Federal officials prefer to hold the paper profit lest any sale curb investor demand for a potential Citigroup offering for funds to exit TARP
By Bradley Keoun
Dec. 7 (Bloomberg)—The U.S. Treasury Department aims to hold off on selling its 34 percent stake in Citigroup Inc. (C) until the bank and regulators agree on a broader plan to repay all obligations remaining from last year's $45 billion government bailout, a person close to the department said.
Treasury officials are concerned that a sale now of its 7.7 billion shares in the New York-based bank may weaken investor demand should Citigroup subsequently be required to raise capital as a condition of exiting the bailout program, said the person, who declined to be identified because the government hasn't publicly discussed the plans.
Citigroup executives have pressed Treasury for at least three months to sell the stake as a first step toward leaving the bailout program, according to people familiar with the matter. They want to escape government-imposed pay limits that may make the company vulnerable to employee-poaching by unfettered rivals. Bank of America Corp. (BAC), the only other large U.S. bank under pay limits, last week announced a plan to exit the program.
"This should be well thought-out for the benefit of all constituencies, and in this case that includes shareholders, the government and the taxpayers," said Dennis Santiago, chief executive officer of analysis firm Institutional Risk Analytics in Torrance, California. "Just because Bank of America goes doesn't mean you have to rush Citigroup."
The government is trying to wind down bailout programs extended as financial markets convulsed late last year. Treasury Secretary Timothy Geithner said in a Dec. 4 interview that most taxpayer money injected into banks through the Troubled Asset Relief Program will eventually be recovered.
While holding off on a sale of its Citigroup stake, the Treasury has pushed regulators behind the scenes to accelerate discussions with all large banks about their plans to exit TARP, the person close to the department said.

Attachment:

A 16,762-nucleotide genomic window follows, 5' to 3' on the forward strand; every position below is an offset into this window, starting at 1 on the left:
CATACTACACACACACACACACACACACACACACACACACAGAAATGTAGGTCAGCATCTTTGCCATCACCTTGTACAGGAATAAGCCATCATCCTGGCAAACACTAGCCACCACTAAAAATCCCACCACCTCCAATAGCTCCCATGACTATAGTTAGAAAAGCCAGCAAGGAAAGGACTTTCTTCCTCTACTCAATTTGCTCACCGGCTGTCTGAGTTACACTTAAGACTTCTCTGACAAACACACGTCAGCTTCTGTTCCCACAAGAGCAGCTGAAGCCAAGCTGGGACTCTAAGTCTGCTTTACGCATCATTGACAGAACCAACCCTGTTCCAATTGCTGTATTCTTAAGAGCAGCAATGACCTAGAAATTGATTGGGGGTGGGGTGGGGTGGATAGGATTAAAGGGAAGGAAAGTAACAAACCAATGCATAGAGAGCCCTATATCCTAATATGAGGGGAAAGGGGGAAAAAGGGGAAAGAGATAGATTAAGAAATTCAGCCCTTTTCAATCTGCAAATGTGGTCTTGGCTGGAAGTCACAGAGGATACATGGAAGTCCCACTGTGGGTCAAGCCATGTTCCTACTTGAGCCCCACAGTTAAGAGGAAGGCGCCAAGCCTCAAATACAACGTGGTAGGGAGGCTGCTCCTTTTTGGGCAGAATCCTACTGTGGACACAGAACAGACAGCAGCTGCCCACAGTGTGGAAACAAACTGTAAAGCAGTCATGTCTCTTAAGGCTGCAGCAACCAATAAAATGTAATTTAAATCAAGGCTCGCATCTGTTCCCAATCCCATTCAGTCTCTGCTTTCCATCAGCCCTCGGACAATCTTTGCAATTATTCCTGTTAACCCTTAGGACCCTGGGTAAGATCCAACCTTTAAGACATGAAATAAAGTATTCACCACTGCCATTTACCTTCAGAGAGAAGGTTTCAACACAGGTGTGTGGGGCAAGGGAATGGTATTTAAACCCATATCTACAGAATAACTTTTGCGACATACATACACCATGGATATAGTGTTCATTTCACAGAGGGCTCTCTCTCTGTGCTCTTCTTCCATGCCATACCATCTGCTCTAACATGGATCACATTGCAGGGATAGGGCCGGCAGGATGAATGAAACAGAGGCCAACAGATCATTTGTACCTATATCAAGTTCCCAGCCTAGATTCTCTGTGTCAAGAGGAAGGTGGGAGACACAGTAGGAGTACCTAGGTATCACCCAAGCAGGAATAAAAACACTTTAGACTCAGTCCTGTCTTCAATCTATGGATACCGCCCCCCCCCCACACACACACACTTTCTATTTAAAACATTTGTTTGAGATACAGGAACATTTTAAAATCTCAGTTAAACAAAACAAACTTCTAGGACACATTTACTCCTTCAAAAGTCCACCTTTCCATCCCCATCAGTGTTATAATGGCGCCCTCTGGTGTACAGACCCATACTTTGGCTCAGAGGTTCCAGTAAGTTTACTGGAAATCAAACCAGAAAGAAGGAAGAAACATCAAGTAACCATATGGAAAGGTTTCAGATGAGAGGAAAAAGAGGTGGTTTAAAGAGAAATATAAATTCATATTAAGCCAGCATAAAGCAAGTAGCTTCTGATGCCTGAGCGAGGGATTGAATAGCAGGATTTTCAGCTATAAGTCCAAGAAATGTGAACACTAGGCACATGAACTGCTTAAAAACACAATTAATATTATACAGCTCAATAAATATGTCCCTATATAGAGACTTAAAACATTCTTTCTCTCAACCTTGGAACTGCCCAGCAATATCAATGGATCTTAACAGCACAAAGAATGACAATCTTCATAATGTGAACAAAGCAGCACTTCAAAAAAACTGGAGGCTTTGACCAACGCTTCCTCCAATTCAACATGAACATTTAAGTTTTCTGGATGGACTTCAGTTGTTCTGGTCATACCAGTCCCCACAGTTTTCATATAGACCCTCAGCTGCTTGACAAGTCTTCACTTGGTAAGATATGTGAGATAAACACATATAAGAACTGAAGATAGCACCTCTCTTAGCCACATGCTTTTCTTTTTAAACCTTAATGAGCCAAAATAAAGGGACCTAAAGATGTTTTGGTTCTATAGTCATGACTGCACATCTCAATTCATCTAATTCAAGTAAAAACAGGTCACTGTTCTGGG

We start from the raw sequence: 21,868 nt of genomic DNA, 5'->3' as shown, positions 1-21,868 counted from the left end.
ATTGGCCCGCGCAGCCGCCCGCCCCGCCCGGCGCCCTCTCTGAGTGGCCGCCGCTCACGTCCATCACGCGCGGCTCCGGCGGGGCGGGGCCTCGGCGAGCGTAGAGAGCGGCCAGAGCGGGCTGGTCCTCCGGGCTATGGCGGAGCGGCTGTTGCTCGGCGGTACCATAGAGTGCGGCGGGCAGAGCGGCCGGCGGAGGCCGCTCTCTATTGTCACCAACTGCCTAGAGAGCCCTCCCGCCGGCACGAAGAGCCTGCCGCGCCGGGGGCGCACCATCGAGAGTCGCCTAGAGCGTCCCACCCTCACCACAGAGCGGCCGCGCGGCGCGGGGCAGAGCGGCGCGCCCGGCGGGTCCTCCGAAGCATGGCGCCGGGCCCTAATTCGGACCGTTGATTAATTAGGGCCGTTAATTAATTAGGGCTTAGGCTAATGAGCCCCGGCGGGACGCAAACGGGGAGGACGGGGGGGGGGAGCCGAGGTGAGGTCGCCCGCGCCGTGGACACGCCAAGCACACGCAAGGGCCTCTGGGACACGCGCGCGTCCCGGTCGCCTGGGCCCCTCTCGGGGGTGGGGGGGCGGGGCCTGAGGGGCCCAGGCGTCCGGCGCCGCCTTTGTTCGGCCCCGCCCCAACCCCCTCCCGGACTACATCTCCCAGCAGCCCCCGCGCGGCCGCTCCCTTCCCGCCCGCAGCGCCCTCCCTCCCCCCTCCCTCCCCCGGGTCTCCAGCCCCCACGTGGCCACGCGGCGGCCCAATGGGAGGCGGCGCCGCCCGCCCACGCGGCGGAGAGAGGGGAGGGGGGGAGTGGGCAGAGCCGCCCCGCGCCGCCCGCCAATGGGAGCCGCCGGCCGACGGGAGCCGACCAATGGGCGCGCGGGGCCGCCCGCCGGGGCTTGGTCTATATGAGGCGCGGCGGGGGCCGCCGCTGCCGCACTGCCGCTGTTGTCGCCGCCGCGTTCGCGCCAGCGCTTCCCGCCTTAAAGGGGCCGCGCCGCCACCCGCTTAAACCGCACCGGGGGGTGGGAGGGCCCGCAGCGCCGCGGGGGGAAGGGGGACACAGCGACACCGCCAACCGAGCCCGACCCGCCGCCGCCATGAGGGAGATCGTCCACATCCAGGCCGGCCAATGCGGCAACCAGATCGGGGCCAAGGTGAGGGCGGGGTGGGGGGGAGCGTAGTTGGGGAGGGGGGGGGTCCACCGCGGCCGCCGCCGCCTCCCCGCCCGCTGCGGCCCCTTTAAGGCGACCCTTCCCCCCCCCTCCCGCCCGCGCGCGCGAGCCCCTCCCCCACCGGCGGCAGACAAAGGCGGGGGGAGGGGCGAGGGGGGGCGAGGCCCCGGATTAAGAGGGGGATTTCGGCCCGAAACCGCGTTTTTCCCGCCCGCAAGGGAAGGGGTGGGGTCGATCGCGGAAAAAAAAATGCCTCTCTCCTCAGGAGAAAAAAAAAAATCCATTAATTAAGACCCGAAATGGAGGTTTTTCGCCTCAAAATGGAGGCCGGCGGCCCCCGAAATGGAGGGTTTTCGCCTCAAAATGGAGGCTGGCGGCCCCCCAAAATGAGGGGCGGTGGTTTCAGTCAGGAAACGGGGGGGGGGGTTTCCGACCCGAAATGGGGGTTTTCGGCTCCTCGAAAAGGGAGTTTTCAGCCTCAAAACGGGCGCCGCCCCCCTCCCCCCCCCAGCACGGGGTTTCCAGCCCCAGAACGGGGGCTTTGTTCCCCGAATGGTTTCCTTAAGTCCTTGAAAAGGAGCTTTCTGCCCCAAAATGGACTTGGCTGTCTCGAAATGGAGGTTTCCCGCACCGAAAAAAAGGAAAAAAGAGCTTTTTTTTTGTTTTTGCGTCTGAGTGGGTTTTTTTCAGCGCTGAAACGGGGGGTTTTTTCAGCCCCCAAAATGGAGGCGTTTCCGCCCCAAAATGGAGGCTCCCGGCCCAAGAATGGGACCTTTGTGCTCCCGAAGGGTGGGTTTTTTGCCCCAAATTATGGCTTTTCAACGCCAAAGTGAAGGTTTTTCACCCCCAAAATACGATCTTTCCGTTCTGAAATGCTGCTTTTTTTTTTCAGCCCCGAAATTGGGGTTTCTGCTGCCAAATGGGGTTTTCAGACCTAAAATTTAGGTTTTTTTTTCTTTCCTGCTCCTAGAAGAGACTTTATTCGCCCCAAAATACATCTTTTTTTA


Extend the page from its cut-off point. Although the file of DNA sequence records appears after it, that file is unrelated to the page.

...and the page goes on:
In November, the Federal Reserve asked nine of the biggest U.S. banks to submit plans to repay the government's capital injections. In testimony last week before the Senate Banking Committee in Washington, Federal Reserve Chairman Ben S. Bernanke said Bank of America got approval to exit TARP only after regulators "felt it was safe and reasonable and appropriate."
Charlotte, North Carolina-based Bank of America, the biggest U.S. lender, agreed to raise at least $18.8 billion of capital, according to a Dec. 2 press release. It said later that it had raised $19.3 billion.
Free to Sell
JPMorgan Chase & Co. (JPM), Goldman Sachs Group Inc. and Morgan Stanley (MS), all based in New York, repaid their bailout funds in June. San Francisco-based Wells Fargo & Co., which still has $25 billion of TARP money, isn't subject to pay limits because it never needed a second helping of bailout funds, as Citigroup and Bank of America did.
In October, Citigroup CEO Vikram Pandit, 52, said he was "focused on repaying TARP as soon as possible." He said, "We're going to do so in consultation with the government and our regulators." At least twice since September, he has said the Treasury is free to sell its shares at any time.
The Treasury got the shares in September, when $25 billion of the bailout funds were converted into common stock. The shares are now worth $31.2 billion, based on a Dec. 4 closing price of $4.06, giving Treasury a paper profit of more than $6 billion.
A government of Kuwait investment fund that got about 900 million shares in a related preferred-stock conversion said yesterday that it had sold the stake for $4.1 billion, reaping a $1.1 billion profit. In September, a Singapore government fund that got about 2.1 billion shares in the conversion said it had used open-market sales to reduce the stake to less than 1.14 billion shares.
The U.S. government doesn't want to be viewed as trying to time the market, so part of Citigroup's TARP exit plan would include a formal process for disposing of the common stake, the person said. Even if Treasury sold now at a profit, it might be second-guessed later if the shares rose further, the person close to the department said.
"We don't comment on individual banks but are committed to maximizing returns on bank investments and restoring stability at the least possible cost to taxpayer," Treasury spokesman Andrew Williams said.
Citigroup spokesman Jon Diat declined to comment on the Treasury's plans or the bank's timeline for repaying TARP funds.
Citigroup's discussions with banking regulators over a TARP exit may gain momentum now that Bank of America's plan is set and regulators focus on Citigroup, the person close to Treasury said. The bank's regulators, which include the Federal Reserve, Office of the Comptroller of the Currency and the Federal Deposit Insurance Corp., haven't commented on when the bank might be allowed to exit.
Citigroup still has $20 billion in bailout funds along with guarantees from the Treasury, FDIC and Federal Reserve on $301 billion of devalued securities, mortgages, auto loans, commercial real estate and other assets. Citigroup paid $7 billion in advance for the guarantees, which last five to 10 years, depending on the type of underlying assets.
The lender's exit plan may be more complicated than Bank of America's because the government must decide how to handle the Treasury's common stake and what to do about the asset guarantees, the person close to the department said.
To contact the reporter on this story: Bradley Keoun in New York at firstname.lastname@example.org